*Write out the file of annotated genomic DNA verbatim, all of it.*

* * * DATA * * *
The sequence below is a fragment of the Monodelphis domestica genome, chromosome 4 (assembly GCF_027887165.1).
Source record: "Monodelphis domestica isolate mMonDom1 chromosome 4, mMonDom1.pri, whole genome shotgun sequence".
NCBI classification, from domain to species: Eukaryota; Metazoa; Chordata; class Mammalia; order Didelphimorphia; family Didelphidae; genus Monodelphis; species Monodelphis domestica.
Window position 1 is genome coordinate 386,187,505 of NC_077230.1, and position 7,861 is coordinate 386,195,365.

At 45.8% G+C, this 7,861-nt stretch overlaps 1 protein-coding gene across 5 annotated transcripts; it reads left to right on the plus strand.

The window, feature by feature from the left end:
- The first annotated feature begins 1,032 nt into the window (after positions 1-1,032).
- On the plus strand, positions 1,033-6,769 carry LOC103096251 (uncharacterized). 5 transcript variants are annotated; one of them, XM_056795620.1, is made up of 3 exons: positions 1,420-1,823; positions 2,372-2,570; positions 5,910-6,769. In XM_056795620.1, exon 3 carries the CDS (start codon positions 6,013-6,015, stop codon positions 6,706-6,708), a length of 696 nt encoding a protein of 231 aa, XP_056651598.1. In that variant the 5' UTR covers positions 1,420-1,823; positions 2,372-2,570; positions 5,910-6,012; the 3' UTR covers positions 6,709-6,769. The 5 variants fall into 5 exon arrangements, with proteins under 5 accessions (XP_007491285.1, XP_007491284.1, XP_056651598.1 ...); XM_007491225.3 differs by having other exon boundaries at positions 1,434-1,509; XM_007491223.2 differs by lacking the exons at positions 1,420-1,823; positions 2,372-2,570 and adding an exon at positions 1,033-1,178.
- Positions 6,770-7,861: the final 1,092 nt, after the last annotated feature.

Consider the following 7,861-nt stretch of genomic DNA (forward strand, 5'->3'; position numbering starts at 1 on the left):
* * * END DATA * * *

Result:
The sequence below is a fragment of the Monodelphis domestica genome, chromosome 4 (assembly GCF_027887165.1).
Source record: "Monodelphis domestica isolate mMonDom1 chromosome 4, mMonDom1.pri, whole genome shotgun sequence".
NCBI classification, from domain to species: Eukaryota; Metazoa; Chordata; class Mammalia; order Didelphimorphia; family Didelphidae; genus Monodelphis; species Monodelphis domestica.
Window position 1 is genome coordinate 386,187,505 of NC_077230.1, and position 7,861 is coordinate 386,195,365.

At 45.8% G+C, this 7,861-nt stretch overlaps 1 protein-coding gene across 5 annotated transcripts; it reads left to right on the plus strand.

The window, feature by feature from the left end:
- The first annotated feature begins 1,032 nt into the window (after positions 1-1,032).
- On the plus strand, positions 1,033-6,769 carry LOC103096251 (uncharacterized). 5 transcript variants are annotated; one of them, XM_056795620.1, is made up of 3 exons: positions 1,420-1,823; positions 2,372-2,570; positions 5,910-6,769. In XM_056795620.1, exon 3 carries the CDS (start codon positions 6,013-6,015, stop codon positions 6,706-6,708), a length of 696 nt encoding a protein of 231 aa, XP_056651598.1. In that variant the 5' UTR covers positions 1,420-1,823; positions 2,372-2,570; positions 5,910-6,012; the 3' UTR covers positions 6,709-6,769. The 5 variants fall into 5 exon arrangements, with proteins under 5 accessions (XP_007491285.1, XP_007491284.1, XP_056651598.1 ...); XM_007491225.3 differs by having other exon boundaries at positions 1,434-1,509; XM_007491223.2 differs by lacking the exons at positions 1,420-1,823; positions 2,372-2,570 and adding an exon at positions 1,033-1,178.
- Positions 6,770-7,861: the final 1,092 nt, after the last annotated feature.

Consider the following 7,861-nt stretch of genomic DNA (forward strand, 5'->3'; position numbering starts at 1 on the left):